Artist to Artist: Amato and Adriani


When Amato and Adriani joined forces for a B2B set, they never imagined this would develop into a full force studio session and live project. In June of this year the like-minded producers, who individually operate as The Hacker and Alessandro Adriani, released their debut EP ‘Pr.sence Du Futurʼ on Adriani's own Mannequin Records imprint, blending their combined influences of EBM, industrial, electro and wave.

Their live show followed, with the pair re-imagining their hazy studio sessions through stripped-back muscular sounds and pulsating workouts, and has seen them play at Barcelona's Razzmatazz and Dekmantel's Sao Paulo edition, and pen future dates in Moscow, Brussels, Paris and more.

We asked them to quiz eachother on whatever they pleased, which in this case was their Italian roots, their favourite industrial and wave bands and their inherent love of food…

Adriani: We both share Italian origins and we are both doing electronic music. Do you think that our music creativity is somehow hidden inside our genes? While asking, I can't stop thinking of Moroder for example… 

Amato: I think that my Italian roots, coming from my father, can maybe explain my love for Italo disco. I live in Grenoble and there’s a strong Italian immigration, and I remember that in the 80s there were a lot of local radio playing Italo. Outside of this, I don’t think that my Italian roots play such an important role in my music taste.

Adriani: How was growing up and living in Grenoble? When we prepared our live show, I witnessed a big Italian community.

Amato: As said above, I was surrounded by Italo disco when I was a kid and I think it played an important role in building my love for electronic music. New wave was also very important for me but it came a bit later.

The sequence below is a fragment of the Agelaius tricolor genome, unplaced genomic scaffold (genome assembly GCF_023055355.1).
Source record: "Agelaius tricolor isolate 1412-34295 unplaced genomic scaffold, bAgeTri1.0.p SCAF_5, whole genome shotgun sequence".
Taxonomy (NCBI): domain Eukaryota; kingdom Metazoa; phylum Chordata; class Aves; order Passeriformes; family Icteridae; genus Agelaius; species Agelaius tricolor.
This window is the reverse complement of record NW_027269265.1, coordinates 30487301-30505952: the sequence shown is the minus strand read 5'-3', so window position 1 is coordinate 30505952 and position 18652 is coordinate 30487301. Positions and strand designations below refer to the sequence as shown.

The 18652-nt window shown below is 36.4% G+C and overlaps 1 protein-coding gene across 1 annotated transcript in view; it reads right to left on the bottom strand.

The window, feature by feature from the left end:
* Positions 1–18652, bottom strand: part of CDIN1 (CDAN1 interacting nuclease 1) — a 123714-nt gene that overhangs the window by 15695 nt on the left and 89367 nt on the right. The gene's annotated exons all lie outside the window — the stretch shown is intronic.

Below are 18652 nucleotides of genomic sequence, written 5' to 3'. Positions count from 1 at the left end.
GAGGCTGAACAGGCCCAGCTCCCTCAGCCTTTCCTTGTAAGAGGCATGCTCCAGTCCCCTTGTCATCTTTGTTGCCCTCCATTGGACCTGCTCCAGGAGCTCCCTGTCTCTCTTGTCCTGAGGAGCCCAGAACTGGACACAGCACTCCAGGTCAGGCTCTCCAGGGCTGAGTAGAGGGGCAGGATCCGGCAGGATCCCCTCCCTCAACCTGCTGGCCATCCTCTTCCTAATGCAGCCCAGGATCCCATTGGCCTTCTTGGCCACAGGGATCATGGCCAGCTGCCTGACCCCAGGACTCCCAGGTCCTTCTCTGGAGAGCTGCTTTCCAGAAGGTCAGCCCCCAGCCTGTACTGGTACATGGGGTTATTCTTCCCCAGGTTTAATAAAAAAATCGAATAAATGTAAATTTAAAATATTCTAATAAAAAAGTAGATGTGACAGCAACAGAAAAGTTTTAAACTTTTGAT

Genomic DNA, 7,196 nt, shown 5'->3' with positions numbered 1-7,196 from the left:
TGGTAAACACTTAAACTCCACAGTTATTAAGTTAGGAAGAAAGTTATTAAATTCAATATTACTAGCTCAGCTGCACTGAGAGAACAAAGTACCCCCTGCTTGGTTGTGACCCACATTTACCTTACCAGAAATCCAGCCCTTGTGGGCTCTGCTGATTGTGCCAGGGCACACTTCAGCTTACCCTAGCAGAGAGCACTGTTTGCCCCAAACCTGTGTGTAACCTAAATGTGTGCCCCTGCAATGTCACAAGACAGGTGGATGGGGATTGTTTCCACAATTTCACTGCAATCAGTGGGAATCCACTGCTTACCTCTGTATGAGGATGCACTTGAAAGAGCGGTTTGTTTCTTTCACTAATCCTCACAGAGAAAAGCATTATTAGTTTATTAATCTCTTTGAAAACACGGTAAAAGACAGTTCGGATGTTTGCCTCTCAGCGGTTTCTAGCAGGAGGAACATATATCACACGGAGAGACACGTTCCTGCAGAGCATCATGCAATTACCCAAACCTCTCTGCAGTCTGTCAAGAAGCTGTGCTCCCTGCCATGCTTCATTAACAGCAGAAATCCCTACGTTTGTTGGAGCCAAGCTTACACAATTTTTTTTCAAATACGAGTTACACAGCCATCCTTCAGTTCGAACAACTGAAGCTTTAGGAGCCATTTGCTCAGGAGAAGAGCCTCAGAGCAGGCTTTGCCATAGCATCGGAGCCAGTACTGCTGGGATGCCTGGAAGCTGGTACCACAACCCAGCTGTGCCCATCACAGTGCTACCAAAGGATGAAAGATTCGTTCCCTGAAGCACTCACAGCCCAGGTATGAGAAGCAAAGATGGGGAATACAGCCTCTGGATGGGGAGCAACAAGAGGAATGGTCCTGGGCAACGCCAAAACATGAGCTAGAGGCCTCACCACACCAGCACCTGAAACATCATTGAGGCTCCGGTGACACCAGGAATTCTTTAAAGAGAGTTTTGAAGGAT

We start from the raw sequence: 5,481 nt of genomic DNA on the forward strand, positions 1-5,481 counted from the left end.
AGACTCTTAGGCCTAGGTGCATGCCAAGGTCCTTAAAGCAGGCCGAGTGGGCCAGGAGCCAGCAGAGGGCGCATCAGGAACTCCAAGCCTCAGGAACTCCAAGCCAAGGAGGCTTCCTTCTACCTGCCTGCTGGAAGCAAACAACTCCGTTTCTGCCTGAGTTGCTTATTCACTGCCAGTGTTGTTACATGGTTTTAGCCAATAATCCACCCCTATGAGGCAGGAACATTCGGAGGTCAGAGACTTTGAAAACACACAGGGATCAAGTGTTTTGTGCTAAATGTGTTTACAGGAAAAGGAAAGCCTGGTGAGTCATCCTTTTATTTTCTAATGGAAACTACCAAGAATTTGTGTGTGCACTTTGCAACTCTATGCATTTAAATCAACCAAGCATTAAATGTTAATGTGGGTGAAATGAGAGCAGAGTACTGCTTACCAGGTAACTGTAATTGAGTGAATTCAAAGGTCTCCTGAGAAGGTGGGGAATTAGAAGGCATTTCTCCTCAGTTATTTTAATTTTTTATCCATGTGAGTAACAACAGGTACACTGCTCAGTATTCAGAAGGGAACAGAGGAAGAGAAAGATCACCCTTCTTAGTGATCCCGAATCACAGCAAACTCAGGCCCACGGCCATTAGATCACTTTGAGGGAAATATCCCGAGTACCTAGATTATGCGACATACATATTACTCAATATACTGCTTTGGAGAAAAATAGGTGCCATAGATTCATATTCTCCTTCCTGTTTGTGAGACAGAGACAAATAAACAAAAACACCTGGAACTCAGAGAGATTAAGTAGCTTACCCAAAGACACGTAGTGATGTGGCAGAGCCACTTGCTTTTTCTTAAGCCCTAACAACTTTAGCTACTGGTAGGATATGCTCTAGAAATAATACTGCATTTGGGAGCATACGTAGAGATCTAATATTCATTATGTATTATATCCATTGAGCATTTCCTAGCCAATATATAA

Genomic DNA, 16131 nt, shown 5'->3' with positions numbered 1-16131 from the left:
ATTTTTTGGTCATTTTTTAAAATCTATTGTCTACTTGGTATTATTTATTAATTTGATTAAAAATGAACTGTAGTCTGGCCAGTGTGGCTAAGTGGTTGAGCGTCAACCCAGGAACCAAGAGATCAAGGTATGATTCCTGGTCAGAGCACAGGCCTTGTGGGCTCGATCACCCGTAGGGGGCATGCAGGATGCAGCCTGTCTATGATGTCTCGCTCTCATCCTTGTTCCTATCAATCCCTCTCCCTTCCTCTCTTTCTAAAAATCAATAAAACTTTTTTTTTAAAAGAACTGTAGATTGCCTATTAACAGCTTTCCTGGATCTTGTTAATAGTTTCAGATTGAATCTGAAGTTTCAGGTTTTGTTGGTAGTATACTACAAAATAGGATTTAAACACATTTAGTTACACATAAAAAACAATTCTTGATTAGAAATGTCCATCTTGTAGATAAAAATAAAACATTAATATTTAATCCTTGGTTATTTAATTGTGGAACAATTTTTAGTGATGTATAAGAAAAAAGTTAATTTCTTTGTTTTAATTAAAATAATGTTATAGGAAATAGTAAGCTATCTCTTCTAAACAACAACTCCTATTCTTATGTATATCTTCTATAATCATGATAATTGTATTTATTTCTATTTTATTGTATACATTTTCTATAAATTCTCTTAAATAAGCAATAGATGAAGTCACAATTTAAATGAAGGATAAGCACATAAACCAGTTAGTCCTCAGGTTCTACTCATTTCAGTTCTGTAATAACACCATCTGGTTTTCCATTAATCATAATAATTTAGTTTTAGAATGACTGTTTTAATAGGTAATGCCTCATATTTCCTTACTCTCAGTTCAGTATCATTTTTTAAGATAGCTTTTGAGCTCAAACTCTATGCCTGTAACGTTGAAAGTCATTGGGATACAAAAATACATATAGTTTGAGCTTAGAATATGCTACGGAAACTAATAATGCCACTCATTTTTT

Adriani: I was like 21 in 2001 and I remember buying the 'First Album' in a local DJ shop in Roma.. I'd never thought we would be making music together! What does the word 'Electroclash' nowadays means for you? How do you feel about it? 

Amato: I have no problem with the word electroclash; it really was an exciting period when electronic music became fun and sexy again. Before that the electronic scene was mostly composed of boring techno / minimal. Also people forget that thanks to electroclash, a lot of musical genres came in the spotlight, like Italo, minimal wave, EBM etc. 

Adriani: Do you remember when we got in contact the first time?

Amato: Yes I do. I ordered a record at Mannequin and it was late arriving so I contacted you and that’s how it started haha

Adriani: For me it was very natural since we started messing around in the studio with the machines. It felt like working with myself; easy and smooth. What did you like from this experience?

Amato: Same for me, everything was flawless. Sharing so much influences definitely helped, we instantly knew where to go musically without overthinking it.

Adriani: I already know your favourite machines in your studio. So I will ask you what is a machine you hated immediately after trying it?

Amato: I’m not a big fan of FM synthesis, too complicated and too much thinking before getting anything out of the machine.

Adriani: Who is your favourite music producer you would like to work with? And, if he's alive, why we don't contact him to produce our next record? Could be fun…

Amato: Chrislo Haas, the musical genius of Liaison Dangereuse, but sadly he’s not with us anymore. 

Adriani: Seems we both love great food. I mean it's a stereotype for Italians but I'm quiet happy to stick with it. Do you have a food horror story?